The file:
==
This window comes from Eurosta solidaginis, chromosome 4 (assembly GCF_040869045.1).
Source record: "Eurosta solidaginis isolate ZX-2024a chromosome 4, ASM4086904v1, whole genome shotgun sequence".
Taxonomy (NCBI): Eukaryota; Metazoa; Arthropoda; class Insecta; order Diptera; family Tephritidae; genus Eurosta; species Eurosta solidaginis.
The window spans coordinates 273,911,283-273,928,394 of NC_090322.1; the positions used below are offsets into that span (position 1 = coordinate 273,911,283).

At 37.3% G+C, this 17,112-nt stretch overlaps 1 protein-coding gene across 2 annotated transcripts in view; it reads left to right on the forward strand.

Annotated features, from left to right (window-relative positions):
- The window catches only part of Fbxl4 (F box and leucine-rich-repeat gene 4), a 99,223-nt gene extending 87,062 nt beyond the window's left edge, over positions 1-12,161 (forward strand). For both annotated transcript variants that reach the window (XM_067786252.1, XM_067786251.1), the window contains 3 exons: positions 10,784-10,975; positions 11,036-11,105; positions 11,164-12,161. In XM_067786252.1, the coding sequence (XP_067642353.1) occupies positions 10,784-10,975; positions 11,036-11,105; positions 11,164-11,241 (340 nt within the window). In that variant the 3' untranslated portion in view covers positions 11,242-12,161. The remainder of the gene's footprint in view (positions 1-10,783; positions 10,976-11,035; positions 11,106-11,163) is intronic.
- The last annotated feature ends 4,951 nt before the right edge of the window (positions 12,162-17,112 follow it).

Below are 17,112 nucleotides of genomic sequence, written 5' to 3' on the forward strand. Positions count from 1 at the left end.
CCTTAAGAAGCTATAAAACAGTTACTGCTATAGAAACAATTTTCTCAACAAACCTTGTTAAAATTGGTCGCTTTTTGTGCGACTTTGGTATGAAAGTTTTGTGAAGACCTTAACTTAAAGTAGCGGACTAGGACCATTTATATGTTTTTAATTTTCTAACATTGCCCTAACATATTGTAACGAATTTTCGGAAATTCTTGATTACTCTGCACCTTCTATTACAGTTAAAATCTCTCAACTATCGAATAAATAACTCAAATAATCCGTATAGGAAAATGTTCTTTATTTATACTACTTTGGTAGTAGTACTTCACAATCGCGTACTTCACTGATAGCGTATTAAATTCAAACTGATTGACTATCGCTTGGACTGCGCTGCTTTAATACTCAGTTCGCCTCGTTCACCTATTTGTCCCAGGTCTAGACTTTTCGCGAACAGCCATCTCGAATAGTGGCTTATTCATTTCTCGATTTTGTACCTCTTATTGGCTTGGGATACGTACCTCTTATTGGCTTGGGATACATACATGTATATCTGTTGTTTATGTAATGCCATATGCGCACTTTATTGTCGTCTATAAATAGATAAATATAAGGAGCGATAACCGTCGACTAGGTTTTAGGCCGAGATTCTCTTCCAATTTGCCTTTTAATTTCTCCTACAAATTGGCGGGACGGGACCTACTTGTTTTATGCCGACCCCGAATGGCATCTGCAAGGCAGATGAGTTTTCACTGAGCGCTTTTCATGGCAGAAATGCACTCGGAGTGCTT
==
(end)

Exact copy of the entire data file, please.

This window comes from Eurosta solidaginis, chromosome 4 (assembly GCF_040869045.1).
Source record: "Eurosta solidaginis isolate ZX-2024a chromosome 4, ASM4086904v1, whole genome shotgun sequence".
Taxonomy (NCBI): Eukaryota; Metazoa; Arthropoda; class Insecta; order Diptera; family Tephritidae; genus Eurosta; species Eurosta solidaginis.
The window spans coordinates 273,911,283-273,928,394 of NC_090322.1; the positions used below are offsets into that span (position 1 = coordinate 273,911,283).

At 37.3% G+C, this 17,112-nt stretch overlaps 1 protein-coding gene across 2 annotated transcripts in view; it reads left to right on the forward strand.

Annotated features, from left to right (window-relative positions):
- The window catches only part of Fbxl4 (F box and leucine-rich-repeat gene 4), a 99,223-nt gene extending 87,062 nt beyond the window's left edge, over positions 1-12,161 (forward strand). For both annotated transcript variants that reach the window (XM_067786252.1, XM_067786251.1), the window contains 3 exons: positions 10,784-10,975; positions 11,036-11,105; positions 11,164-12,161. In XM_067786252.1, the coding sequence (XP_067642353.1) occupies positions 10,784-10,975; positions 11,036-11,105; positions 11,164-11,241 (340 nt within the window). In that variant the 3' untranslated portion in view covers positions 11,242-12,161. The remainder of the gene's footprint in view (positions 1-10,783; positions 10,976-11,035; positions 11,106-11,163) is intronic.
- The last annotated feature ends 4,951 nt before the right edge of the window (positions 12,162-17,112 follow it).

Below are 17,112 nucleotides of genomic sequence, written 5' to 3' on the forward strand. Positions count from 1 at the left end.
CCTTAAGAAGCTATAAAACAGTTACTGCTATAGAAACAATTTTCTCAACAAACCTTGTTAAAATTGGTCGCTTTTTGTGCGACTTTGGTATGAAAGTTTTGTGAAGACCTTAACTTAAAGTAGCGGACTAGGACCATTTATATGTTTTTAATTTTCTAACATTGCCCTAACATATTGTAACGAATTTTCGGAAATTCTTGATTACTCTGCACCTTCTATTACAGTTAAAATCTCTCAACTATCGAATAAATAACTCAAATAATCCGTATAGGAAAATGTTCTTTATTTATACTACTTTGGTAGTAGTACTTCACAATCGCGTACTTCACTGATAGCGTATTAAATTCAAACTGATTGACTATCGCTTGGACTGCGCTGCTTTAATACTCAGTTCGCCTCGTTCACCTATTTGTCCCAGGTCTAGACTTTTCGCGAACAGCCATCTCGAATAGTGGCTTATTCATTTCTCGATTTTGTACCTCTTATTGGCTTGGGATACGTACCTCTTATTGGCTTGGGATACATACATGTATATCTGTTGTTTATGTAATGCCATATGCGCACTTTATTGTCGTCTATAAATAGATAAATATAAGGAGCGATAACCGTCGACTAGGTTTTAGGCCGAGATTCTCTTCCAATTTGCCTTTTAATTTCTCCTACAAATTGGCGGGACGGGACCTACTTGTTTTATGCCGACCCCGAATGGCATCTGCAAGGCAGATGAGTTTTCACTGAGCGCTTTTCATGGCAGAAATGCACTCGGAGTGCTT